Council votes down airport storage plan

Ward 3 Councilor Bridget Mathews-Kane. (FILE PHOTO)

WESTFIELD – After lengthy discussions in two prior meetings and a 2-1 recommendation for approval from the License iommittee, the CIty Council voted 8 to 5 on Dec. 17 not to permit Westfield Barnes Airport to lease the former Whip City Raceway parking area to Home Depot for temporary storage of 280 empty trailers.

The lease would have brought approximately $150,000 in revenue to the city for the six-month storage.

Councilors Bridget Matthews-Kane, Kristen Mello and Dave Flaherty persuaded the majority that the use in the water resource protection area was not benign, and also not allowed under the conditions of the special permit.

Matthews-Kane, the dissenting vote on the License Committee’s recommendation, pointed to findings in the permit that no parking, storage or maintenance of motor vehicles be allowed unless on a solid surface. Matthews-Kane argued that under the definitions, the trailers are motor vehicles, and the hard pack of ground pavement, while impervious, was not a solid surface.

Mello talked about the need for plowing and the impact of road salt coming off the trailers and the 30 truck trips to and from the site in the aquifer district. She said although storage was not scheduled to begin until March, both snow and ice storms occur after that date. She said a study by the Barnes Aquifer Protection Advisory Committee in 2005, before it disbanded, showed salt impacts on 15 of 25 private wells in the district. In addition, she said the Raceway is shown on a natural heritage site map.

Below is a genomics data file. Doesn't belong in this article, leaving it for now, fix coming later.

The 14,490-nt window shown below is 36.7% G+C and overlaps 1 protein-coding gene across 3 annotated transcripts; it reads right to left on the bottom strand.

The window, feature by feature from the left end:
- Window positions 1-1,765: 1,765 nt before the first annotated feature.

At-large Councilor Kristen L. Mello (THE WESTFIELD NEWS FILE PHOTO)

Mello asked if the city doesn’t follow its own laws to protect the water resource area, how can they demand that others protect it, and reminded the councilors the city has active lawsuits against past polluters of the aquifer. “I would implore that if we would not follow our own ordinances, we have zero integrity asking anyone else to follow this,” Mello said.

Flaherty said he had originally viewed the plan as a pre-existing, non-conforming use because spectators to the Raceway formerly used the parking area. However, he said the Building Dept. had determined that it is a new use requiring a special permit in the water resource area. “Now that it’s triggered, the water resource area has very strict restrictions. I agree with Councilor Mello – we have a $100 million lawsuit about polluting water. We have to follow the law; we have the water resource district for a reason,” he said.

At-large Councilor Dan Allie, who voted to support the use along with Councilors James R. Adams, John J. Beltrandi III, Nicholas J. MorganelliJr.  and William Onyski, said describing a trailer as a motor vehicle is inconsistent.

“With these empty trailers, to me this is still a lawful use. This is a parking area, a pre-existing use. The trailers are not storing anything; they’re empty,” Allie said, adding that he believed the potential for contamination was slight, an opinion voiced by the majority in previous discussions.

“I have a concern about the aquifer, but I still see this as a lawful pre-existing use,” Allie added.

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